The Warriors surely realize Dwight Howard may be the NBA's biggest drama prince, basically wrecking the Orlando Magic and then putting the mighty Los Angeles Lakers in an unusually precarious position.
CEO Joe Lacob and his partners in persuasion -- general manager Bob Myers, coach Mark Jackson -- understand adding Howard to their team is a high-risk move, if only for the threat it poses to team chemistry, which is their foundational bedrock.
Yet they are absolutely right to maintain their pursuit of Howard.
When the NBA's free agency bazaar opened for business Sunday night, Howard was surrounded by executives who had spent months and maybe years fantasizing about acquiring the muscular 6-foot-11 center.
He met with representatives from the Lakers early Monday, then with the Rockets. The Warriors also were at his feet, with Dallas and Atlanta to come. Howard will be a member of one of these five teams.
The Warriors are underdogs. Lacob, Myers and Jackson know this, yet they were in Los Angeles hoping to persuade Howard to come to the Bay Area. Point guard Stephen Curry also is making a recruiting pitch in person and over the phone.
It's a serious stalking, and I understand the fascination.
I also can't ignore the massive, potentially crippling, risk.
Most of sport is based on risk, though, so it's unavoidable. The Warriors currently live with the risk of having Andrew Bogut at starting center and David Lee as their power forward. There is risk in projecting Harrison Barnes' ceiling or Klay Thompson's development or relying on Curry's delicate ankles.
Howard, however, is the kind of risk any ambitious team must take. He's 27 and has marvelous attributes, including interior defense, solid post presence and big-bodied athleticism. These gifts complement the Warriors' up-tempo style.
Howard is not the most skilled center in the league, but he may be the best.
Moreover, his name is worthy of the marquee. Howard, a seven-time All-Star with a high global recognition, immediately raises the franchise profile.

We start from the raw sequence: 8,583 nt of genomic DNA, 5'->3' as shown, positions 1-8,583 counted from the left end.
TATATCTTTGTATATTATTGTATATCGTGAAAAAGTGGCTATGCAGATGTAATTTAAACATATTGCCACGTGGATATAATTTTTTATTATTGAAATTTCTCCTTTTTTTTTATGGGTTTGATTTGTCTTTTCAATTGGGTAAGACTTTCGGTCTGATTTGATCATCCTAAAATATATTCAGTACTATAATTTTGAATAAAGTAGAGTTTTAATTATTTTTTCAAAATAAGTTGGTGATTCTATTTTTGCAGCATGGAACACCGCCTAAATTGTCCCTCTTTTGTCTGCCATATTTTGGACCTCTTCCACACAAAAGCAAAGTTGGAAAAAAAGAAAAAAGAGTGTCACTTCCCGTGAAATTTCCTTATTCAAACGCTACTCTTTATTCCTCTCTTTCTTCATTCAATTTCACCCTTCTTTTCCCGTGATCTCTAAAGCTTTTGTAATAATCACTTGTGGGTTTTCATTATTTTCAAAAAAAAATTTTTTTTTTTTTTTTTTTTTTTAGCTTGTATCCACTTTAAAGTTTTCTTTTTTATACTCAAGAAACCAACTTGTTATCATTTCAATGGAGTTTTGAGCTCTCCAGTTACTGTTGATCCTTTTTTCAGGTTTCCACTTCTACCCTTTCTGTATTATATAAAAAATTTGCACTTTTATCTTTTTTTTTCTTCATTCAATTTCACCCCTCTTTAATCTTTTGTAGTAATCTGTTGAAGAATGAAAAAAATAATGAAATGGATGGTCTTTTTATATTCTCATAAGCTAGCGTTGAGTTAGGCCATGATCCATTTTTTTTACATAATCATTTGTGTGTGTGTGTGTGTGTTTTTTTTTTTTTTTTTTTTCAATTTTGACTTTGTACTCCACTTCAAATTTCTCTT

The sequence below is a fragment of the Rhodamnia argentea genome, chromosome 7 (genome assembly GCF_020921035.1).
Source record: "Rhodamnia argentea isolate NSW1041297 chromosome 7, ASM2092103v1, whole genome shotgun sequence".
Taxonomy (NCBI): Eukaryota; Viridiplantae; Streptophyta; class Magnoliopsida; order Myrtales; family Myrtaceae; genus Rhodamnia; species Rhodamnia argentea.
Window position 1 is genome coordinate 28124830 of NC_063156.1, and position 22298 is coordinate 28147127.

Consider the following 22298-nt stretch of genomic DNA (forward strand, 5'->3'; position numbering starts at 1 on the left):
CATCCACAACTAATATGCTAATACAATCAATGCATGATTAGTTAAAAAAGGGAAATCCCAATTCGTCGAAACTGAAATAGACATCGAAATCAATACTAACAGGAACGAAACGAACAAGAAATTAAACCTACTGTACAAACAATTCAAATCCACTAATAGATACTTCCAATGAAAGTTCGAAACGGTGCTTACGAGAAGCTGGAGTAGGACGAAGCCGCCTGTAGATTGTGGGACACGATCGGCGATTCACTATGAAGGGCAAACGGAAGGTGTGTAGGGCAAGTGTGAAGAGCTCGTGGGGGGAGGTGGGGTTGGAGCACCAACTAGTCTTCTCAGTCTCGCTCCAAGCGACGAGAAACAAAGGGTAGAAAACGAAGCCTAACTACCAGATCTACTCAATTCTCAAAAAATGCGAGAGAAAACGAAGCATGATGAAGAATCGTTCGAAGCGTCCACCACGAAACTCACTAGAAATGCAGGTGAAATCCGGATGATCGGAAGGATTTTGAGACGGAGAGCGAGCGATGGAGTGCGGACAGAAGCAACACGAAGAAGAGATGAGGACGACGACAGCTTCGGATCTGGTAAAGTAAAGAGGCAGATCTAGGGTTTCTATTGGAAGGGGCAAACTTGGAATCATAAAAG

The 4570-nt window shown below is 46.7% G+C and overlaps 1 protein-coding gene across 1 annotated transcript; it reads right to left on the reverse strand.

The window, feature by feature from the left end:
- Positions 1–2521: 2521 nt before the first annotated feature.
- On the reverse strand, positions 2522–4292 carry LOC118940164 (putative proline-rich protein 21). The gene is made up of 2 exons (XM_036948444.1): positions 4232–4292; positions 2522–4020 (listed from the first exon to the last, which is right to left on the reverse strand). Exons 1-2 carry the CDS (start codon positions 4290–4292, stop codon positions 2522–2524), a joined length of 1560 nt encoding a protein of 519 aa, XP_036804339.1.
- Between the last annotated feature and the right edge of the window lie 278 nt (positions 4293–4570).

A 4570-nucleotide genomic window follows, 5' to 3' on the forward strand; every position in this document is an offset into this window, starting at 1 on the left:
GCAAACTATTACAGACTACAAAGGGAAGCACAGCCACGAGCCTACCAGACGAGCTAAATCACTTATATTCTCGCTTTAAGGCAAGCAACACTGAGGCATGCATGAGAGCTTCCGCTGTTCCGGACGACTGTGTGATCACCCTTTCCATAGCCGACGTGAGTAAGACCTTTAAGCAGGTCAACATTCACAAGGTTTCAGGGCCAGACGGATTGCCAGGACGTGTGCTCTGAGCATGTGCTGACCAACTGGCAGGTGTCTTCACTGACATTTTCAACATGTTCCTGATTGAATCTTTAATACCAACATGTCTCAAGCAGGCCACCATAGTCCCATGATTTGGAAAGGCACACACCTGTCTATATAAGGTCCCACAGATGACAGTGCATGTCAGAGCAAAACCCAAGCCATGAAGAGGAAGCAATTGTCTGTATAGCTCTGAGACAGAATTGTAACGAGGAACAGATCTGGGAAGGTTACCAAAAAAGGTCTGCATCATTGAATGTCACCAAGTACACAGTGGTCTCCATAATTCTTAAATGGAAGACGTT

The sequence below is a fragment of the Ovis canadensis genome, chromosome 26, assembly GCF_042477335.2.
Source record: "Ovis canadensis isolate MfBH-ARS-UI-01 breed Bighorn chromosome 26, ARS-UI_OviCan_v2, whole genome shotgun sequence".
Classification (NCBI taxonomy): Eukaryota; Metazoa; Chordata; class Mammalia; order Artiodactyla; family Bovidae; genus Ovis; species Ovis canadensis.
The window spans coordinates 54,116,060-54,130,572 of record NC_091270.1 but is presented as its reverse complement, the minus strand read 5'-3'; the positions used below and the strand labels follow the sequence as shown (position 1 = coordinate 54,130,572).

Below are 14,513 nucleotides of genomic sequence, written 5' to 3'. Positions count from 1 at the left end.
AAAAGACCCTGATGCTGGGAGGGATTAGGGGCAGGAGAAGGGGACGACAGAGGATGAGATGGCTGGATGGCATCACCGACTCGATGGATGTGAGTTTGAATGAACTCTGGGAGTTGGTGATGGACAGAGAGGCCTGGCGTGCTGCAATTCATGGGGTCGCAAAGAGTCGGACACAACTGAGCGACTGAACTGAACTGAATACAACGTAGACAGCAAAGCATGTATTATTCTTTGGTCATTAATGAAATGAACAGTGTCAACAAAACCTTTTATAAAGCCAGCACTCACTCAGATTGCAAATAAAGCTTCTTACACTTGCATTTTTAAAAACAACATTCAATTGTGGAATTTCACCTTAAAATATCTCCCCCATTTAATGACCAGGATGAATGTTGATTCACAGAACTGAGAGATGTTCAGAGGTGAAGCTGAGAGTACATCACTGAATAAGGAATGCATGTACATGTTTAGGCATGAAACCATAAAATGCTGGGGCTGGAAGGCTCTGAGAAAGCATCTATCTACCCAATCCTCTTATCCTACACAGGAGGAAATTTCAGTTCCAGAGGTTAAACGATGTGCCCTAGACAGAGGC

And everything we've seen and learned of Lacob tells us his No. 1 priority is to build a brand.
If Howard wishes to leave Los Angeles and the Warriors and Lakers could strike a workable sign-and-trade deal -- Bogut, Barnes or Thompson, and the expiring contracts of Richard Jefferson and Andris Biedrins are among rumored parts -- Golden State could unveil some very impressive billboards.
And if the Warriors manage to keep both Barnes and Thompson, as two sources insist, they have also stacked the team photo.
For this to work on the basketball court and in the locker room, though, Howard would have to prove there is more to him than meets the eye. He'd have to show he is fully invested in the team and committed to setting a positive example, elements missing during his final two seasons in Orlando and still questioned after he joined the Lakers last August.
Howard has exhibited little aptitude for leadership and, more troubling, has very much earned a reputation for requiring considerable maintenance.
He compiled gaudy numbers with the Magic but eventually undermined coach Stan Van Gundy and ultimately fractured the franchise. In Los Angeles, Howard clashed with coach Mike D'Antoni and struggled to establish compatibility with Kobe Bryant, the team's unquestioned leader.
The Warriors don't take the court with an unquestioned leader. It's not the veteran Lee, who is available for the right trade. It's not veteran Jarrett Jack, who has some of the qualities but may not re-sign. Curry is the closest thing on the roster to a franchise player.
The team leader is Jackson, whose work over his first two seasons affirms this.
Jackson would have to make Howard his chief ally and lieutenant, and conceivably could. The coach reads people well, engages easily and is a natural captain. He's a minister, which should help him reach Howard, who professes to be a man of faith.
If Jackson and Howard could forge a harmonious and fruitful relationship, along the lines of Gregg Popovich and Tim Duncan in San Antonio, the Warriors would have a terrific nucleus for at least the next four years, the length of Curry's contract.
That's the biggest risk, and Jackson would embrace it. He surely believes that he can reach Howard, or anybody else. Lacob wants to give his coach that chance.
Odds are long. The Rockets have enlisted the help of Hakeem Olajuwon and Clyde Drexler. Steve Nash and Jack Nicholson are assisting Kobe's sales push in Los Angeles. Atlanta is Howard's hometown. Mavericks owner Mark Cuban can make Dallas attractive.
But the Warriors are in the conversation. That alone is a small victory, even if they don't win this high-stakes game.